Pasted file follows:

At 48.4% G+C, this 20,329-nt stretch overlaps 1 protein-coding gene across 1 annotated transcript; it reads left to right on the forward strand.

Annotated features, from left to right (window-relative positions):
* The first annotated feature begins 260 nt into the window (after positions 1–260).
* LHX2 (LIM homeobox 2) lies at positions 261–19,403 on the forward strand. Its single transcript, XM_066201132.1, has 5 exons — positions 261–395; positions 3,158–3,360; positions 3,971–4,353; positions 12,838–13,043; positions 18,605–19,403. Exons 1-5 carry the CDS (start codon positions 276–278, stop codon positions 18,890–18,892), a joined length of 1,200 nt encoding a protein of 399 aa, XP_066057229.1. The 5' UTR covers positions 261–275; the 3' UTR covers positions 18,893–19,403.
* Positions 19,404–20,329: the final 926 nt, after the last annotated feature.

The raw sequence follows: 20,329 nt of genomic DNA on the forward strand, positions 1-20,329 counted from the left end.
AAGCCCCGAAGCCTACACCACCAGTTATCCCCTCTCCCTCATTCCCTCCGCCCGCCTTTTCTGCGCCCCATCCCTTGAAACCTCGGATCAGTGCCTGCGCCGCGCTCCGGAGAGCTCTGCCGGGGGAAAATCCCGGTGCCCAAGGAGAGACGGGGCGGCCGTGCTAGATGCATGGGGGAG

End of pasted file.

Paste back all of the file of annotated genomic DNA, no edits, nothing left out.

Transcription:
At 48.4% G+C, this 20,329-nt stretch overlaps 1 protein-coding gene across 1 annotated transcript; it reads left to right on the forward strand.

Annotated features, from left to right (window-relative positions):
* The first annotated feature begins 260 nt into the window (after positions 1–260).
* LHX2 (LIM homeobox 2) lies at positions 261–19,403 on the forward strand. Its single transcript, XM_066201132.1, has 5 exons — positions 261–395; positions 3,158–3,360; positions 3,971–4,353; positions 12,838–13,043; positions 18,605–19,403. Exons 1-5 carry the CDS (start codon positions 276–278, stop codon positions 18,890–18,892), a joined length of 1,200 nt encoding a protein of 399 aa, XP_066057229.1. The 5' UTR covers positions 261–275; the 3' UTR covers positions 18,893–19,403.
* Positions 19,404–20,329: the final 926 nt, after the last annotated feature.

The raw sequence follows: 20,329 nt of genomic DNA on the forward strand, positions 1-20,329 counted from the left end.
AAGCCCCGAAGCCTACACCACCAGTTATCCCCTCTCCCTCATTCCCTCCGCCCGCCTTTTCTGCGCCCCATCCCTTGAAACCTCGGATCAGTGCCTGCGCCGCGCTCCGGAGAGCTCTGCCGGGGGAAAATCCCGGTGCCCAAGGAGAGACGGGGCGGCCGTGCTAGATGCATGGGGGAG